Bias and Prejudice Die Hard

By Habib Siddiqui

I was shocked to read Kanbawza Win’s latest posting in the Asian Tribune. Once again, he reveals his appalling bias and prejudice against the Rohingyas of Myanmar, who remain the most persecuted people in our time. As a hardcore racist that he is, his latest rant doesn’t surprise me at all, and should not surprise his readers either who have seen in the past such samples of his degenerated and delusional mind that cannot separate facts from fiction.
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When hatred becomes extreme

By Dr. Habib Siddiqui

Thich Nhat Hanh, a Buddhist monk, wrote, “When fear becomes collective, when anger becomes collective, it’s extremely dangerous. It is overwhelming… The mass media and the military-industrial complex create a prison for us, so we continue to think, see, and act in the same way… We need the courage to express ourselves even when the majority is going in the opposite direction… because a change of direction can happen only when there is a collective awakening… Therefore, it is very important to say, ‘I am here!’ to those who share the same kind of insight.” [The Art of Power] Continue reading

Whither Suu Kyi’s Government?

By Habib Siddiqui

The NLD party declared last week that Aung San Suu Kyi will be foreign minister in Myanmar’s first civilian government for decades. The constitution, drafted and approved by the powerful military, had blocked her from becoming the presidency. Nonetheless, she vowed to rule above the man picked as president, Htin Kyaw, in the government which comes to power next week in the former army-ruled nation.
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Who is actual Threat for the Nation

By Aman Ullah

“The prince must be a lion, but he must also know how to play the fox. He who wishes to deceive will never fail to find willing dupes. The prince, in short, ought not to quit good courses if he can help it, but should know how to follow evil courses if he must” [FROM THE PRINCE – MACHIAVELLI]

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Correcting the false narrative of the Ma Ba Tha

By Habib Siddiqui

Wirathu and his band of criminal Buddhist monks have hijacked Buddhism and poisoned the political discourse inside Myanmar. Ma Ba Tha uses the news of the rape and murder of a Rakhine woman allegedly by Rohingya Muslims in Arakan in 2012 to paint a very damning picture of the divide between “us” and “them”. And such a nasty propaganda, a false one, which I must remind our readers, has worked because people are always willing to believe the worst about one’s enemies if they are programmed as such.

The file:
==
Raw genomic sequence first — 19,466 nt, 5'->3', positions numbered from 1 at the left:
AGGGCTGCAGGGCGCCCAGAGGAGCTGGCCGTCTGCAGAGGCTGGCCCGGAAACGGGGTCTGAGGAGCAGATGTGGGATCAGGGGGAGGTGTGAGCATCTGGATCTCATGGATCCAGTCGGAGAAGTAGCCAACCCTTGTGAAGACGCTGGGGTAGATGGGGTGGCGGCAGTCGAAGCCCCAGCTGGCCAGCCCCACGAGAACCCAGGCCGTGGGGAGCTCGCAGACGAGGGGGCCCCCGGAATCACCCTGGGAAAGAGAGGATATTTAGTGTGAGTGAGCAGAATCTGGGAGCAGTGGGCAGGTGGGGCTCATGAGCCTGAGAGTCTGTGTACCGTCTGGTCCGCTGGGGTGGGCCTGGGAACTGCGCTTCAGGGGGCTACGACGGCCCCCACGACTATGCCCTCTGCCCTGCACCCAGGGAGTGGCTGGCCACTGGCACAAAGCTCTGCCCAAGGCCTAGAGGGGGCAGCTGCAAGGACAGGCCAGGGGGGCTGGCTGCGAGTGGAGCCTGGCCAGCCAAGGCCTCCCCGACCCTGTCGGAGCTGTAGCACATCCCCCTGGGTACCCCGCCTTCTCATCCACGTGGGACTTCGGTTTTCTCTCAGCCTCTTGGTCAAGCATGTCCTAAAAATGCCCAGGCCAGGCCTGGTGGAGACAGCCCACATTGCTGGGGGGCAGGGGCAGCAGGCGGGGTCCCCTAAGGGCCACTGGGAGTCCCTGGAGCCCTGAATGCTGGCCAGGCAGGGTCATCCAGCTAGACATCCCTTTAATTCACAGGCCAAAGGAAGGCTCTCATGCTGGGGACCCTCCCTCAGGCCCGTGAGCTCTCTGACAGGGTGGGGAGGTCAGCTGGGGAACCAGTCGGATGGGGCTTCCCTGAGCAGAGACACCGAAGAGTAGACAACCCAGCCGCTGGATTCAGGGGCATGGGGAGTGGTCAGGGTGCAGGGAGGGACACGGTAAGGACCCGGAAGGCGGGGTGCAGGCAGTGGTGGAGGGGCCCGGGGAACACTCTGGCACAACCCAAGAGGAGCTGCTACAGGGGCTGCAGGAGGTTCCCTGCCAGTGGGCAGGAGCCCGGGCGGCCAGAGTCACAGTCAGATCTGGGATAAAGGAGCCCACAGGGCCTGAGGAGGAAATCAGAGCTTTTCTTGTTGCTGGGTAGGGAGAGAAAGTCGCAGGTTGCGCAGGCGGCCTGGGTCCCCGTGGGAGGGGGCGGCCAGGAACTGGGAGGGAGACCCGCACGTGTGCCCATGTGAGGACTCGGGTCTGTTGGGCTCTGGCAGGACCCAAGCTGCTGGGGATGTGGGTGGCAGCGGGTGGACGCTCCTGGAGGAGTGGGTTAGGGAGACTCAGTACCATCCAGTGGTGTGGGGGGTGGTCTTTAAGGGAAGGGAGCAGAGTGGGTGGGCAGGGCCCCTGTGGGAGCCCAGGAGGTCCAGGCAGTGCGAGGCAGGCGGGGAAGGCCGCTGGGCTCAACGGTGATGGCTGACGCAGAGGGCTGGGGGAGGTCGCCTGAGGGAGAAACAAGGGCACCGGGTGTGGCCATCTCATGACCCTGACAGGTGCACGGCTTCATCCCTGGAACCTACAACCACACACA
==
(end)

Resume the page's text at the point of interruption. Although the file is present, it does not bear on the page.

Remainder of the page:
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Are these people really citizens of Burma?

By Aman Ullah

“Every national and every person born of parents, both of whom are indigenous nationals are citizens by birth. Even though they are Kachin, Kayah, Kayin, Chin, Burma, Mon, Rakhine and Shan, they are not national races if they permanently live in other countries, not in Myanmar. Same national races who have settled in Myanmar after 1824 are not indigenous races. So they are not citizens by birth. The law also states that national races who acquire citizenship of other countries and persons born of parents, both of whom are those foreign citizens cannot become Myanmar citizens,” Section-5, of 1982 Citizenship Law,

There was a legendary love story which albeit ending in a tragic estrangement , between a police officer Diraj Bhattacharya and Ma Thin, daughter of a local Rakhine landlord, during British period.

ma-thein-wall

LOVE SYMBOL PRESERVED: This well at Teknaf in Cox’s Bazar district serves as a remembrance of the legendary love, albeit ending in a tragic estrangement, between then police officer Diraj Bhattacharya and Ma Thin, daughter of a local Rakhine landlord, during the British period.
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Burma and Human security

By Aman Ullah

“Human beings, the world over, need freedom and security that they may be able to realize their full potential.”   Daw Aung San Suu Kyi

Organized society is, perhaps, primarily the product of mankind’s search of security of life and property. No people leave their traditional hearths and homes unless there is a serious threat to their personal security. For decades, wave after wave of Burmese refugees have fled war and oppression in their native land to seek uncertain exile in neighboring countries. The toll in human suffering is in calculable, and the continual mass migrations have created serious regional disruptions and tensions.
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